find the latest legal job
Senior Associate - Litigation & Dispute Resolution
Category: Litigation and Dispute Resolution | Location: Melbourne CBD & Inner Suburbs Melbourne VIC
· Come work for a firm ranked in Lawyers Weekly Top 25 Attraction Firms
View details
Associate - Workplace Relations & Safety
Category: Industrial Relations and Employment Law | Location: Brisbane CBD & Inner Suburbs Brisbane QLD
· Employer of choice · Strong team culture
View details
Freelance Lawyers
Category: Banking and Finance Law | Location: All Perth WA
· Freelance opportunities through Vario from Pinsent Masons
View details
Freelance Lawyers
Category: Other | Location: All Adelaide SA
· • Qualified lawyer with a strong academic background
View details
Freelance Lawyers
Category: Other | Location: All Melbourne VIC
· • Qualified lawyer with a strong academic background
View details
Desperately seeking asylum (1)

Desperately seeking asylum (1)

As World Refugee Weekis celebrated amidst continuing debate around Australia's asylum seeker policies, two young refugees-turned-lawyers share their thoughts on humanity, opportunity and getting…

As World Refugee Weekis celebrated amidst continuing debate around Australia's asylum seeker policies, two young refugees-turned-lawyers share their thoughts on humanity, opportunity and getting a fair go. Claire Chaffey writes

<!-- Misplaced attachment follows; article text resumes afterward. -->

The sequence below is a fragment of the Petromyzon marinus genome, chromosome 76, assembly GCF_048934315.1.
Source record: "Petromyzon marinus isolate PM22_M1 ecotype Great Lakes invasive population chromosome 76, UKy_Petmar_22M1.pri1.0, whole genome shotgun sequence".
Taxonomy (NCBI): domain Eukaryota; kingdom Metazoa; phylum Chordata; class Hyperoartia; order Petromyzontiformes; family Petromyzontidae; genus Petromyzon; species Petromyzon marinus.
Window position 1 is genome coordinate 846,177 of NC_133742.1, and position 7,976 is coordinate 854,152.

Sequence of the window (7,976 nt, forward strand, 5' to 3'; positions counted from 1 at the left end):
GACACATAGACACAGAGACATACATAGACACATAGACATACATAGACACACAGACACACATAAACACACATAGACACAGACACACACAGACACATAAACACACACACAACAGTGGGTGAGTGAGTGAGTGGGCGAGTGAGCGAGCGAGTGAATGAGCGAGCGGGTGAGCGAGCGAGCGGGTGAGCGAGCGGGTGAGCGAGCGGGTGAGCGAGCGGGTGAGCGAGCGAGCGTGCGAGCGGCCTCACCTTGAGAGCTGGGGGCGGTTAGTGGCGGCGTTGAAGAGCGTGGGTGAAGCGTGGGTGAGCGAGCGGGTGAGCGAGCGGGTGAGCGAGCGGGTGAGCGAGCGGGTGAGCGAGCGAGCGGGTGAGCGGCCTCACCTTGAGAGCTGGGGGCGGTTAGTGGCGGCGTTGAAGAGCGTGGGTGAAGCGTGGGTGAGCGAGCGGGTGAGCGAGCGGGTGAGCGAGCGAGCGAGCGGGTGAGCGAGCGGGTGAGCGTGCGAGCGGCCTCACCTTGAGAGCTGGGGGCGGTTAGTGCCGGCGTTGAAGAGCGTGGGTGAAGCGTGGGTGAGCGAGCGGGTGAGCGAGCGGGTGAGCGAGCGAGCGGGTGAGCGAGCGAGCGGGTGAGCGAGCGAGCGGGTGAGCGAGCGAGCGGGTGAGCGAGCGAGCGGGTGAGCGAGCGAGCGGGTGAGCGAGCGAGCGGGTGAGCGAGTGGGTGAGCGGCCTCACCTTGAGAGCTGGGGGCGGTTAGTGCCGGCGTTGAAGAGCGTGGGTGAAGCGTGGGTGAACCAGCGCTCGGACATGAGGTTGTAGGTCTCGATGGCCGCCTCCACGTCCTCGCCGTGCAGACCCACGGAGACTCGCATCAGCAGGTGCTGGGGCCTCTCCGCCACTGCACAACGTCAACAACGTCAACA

When Jose Cruz was just 8 years old, he thought the sound of gun fire and bombs exploding was normal. The fact that his neighbours were kidnapped and tortured, before being rescued and fleeing to Canada, was not particularly unusual for someone who had lived most of his life in the shadow of civil war.

But in 1987, seven years after the civil war in Central America's El Salvador began, Cruz's parents saw there was no future for them or their children in the war-torn country and made an off-shore refugee application to come to Australia. Two years later, the Cruz family was on a plane bound for Brisbane.

Kot Monoah was also just a young boy when civil war forced him and his family of eight to flee Southern Sudan for neighbouring Ethiopia. At just four years of age, Monoah had witnessed atrocities most of us will never have to face: people from his community being gunned down and dying in explosions as the National Islamic Front descended.

However, escalating conflict in Ethiopia soon forced the family to walk to Kenya - a long and treacherous journey which many did not survive, and where hazards like lions and disease were a daily reality. Like thousands of other refugees, they eventually settled in Kakuma Refugee Camp where they stayed for the next 12 years.